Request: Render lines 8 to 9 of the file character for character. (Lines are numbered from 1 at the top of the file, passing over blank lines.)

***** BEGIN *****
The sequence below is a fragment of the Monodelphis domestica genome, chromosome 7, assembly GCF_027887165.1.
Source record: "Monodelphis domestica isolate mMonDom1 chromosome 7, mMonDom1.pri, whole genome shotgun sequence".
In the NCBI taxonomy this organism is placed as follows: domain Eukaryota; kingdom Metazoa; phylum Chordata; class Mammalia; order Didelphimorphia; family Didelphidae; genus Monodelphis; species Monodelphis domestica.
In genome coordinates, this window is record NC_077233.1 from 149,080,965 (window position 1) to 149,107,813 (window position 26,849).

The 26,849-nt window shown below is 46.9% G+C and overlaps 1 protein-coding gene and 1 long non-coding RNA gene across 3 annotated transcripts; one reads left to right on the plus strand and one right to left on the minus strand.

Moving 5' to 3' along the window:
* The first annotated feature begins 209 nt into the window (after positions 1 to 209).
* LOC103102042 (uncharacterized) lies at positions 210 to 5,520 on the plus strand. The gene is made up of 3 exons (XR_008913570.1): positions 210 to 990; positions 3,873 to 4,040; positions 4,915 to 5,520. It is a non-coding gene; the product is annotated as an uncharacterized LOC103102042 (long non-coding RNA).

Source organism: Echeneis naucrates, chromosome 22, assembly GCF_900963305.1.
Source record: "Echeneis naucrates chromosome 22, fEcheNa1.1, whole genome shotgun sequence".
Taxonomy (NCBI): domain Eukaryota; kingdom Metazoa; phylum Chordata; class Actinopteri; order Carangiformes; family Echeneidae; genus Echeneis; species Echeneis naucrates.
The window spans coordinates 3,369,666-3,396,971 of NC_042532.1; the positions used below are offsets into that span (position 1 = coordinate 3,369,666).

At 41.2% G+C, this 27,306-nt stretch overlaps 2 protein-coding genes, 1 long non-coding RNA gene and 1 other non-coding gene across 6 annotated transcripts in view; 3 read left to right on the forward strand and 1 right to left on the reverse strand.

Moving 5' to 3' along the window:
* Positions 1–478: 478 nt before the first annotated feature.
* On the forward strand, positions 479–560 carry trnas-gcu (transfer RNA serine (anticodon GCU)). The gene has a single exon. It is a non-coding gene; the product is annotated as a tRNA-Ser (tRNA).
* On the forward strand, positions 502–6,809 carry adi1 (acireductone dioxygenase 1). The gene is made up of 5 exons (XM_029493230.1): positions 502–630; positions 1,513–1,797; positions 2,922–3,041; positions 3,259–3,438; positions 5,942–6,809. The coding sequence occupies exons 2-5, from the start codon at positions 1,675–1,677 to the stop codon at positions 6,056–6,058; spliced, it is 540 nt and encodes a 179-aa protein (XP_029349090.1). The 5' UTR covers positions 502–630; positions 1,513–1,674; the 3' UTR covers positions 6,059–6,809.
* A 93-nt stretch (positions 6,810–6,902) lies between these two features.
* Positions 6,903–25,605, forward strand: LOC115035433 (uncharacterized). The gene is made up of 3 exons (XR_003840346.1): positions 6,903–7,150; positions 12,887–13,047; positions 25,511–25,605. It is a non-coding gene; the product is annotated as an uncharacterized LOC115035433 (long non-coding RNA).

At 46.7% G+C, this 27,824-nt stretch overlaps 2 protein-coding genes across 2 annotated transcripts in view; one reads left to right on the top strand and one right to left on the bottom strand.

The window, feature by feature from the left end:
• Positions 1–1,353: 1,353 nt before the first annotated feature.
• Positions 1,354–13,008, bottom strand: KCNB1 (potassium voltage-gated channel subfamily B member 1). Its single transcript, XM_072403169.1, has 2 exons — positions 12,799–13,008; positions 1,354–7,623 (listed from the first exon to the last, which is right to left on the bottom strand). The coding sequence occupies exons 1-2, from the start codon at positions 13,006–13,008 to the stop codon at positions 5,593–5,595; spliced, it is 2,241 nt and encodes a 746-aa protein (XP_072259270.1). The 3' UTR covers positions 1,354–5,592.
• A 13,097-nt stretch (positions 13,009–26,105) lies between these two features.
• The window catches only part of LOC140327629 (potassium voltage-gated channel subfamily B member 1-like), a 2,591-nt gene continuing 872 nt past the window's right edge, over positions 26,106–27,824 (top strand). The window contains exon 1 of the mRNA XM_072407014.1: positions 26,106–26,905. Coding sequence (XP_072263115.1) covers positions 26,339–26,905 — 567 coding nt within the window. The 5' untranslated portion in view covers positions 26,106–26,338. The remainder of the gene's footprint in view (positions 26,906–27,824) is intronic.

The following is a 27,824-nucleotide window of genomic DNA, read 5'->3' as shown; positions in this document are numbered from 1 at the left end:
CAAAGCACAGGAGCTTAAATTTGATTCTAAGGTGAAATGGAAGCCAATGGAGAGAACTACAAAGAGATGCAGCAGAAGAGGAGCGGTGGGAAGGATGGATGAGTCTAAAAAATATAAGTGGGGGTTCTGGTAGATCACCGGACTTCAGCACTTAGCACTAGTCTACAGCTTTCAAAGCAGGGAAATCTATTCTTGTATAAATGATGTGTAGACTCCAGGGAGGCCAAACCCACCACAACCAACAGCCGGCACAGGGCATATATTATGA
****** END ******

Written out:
* LOC103102042 (uncharacterized) lies at positions 210 to 5,520 on the plus strand. The gene is made up of 3 exons (XR_008913570.1): positions 210 to 990; positions 3,873 to 4,040; positions 4,915 to 5,520. It is a non-coding gene; the product is annotated as an uncharacterized LOC103102042 (long non-coding RNA).

Source organism: Echeneis naucrates, chromosome 22, assembly GCF_900963305.1.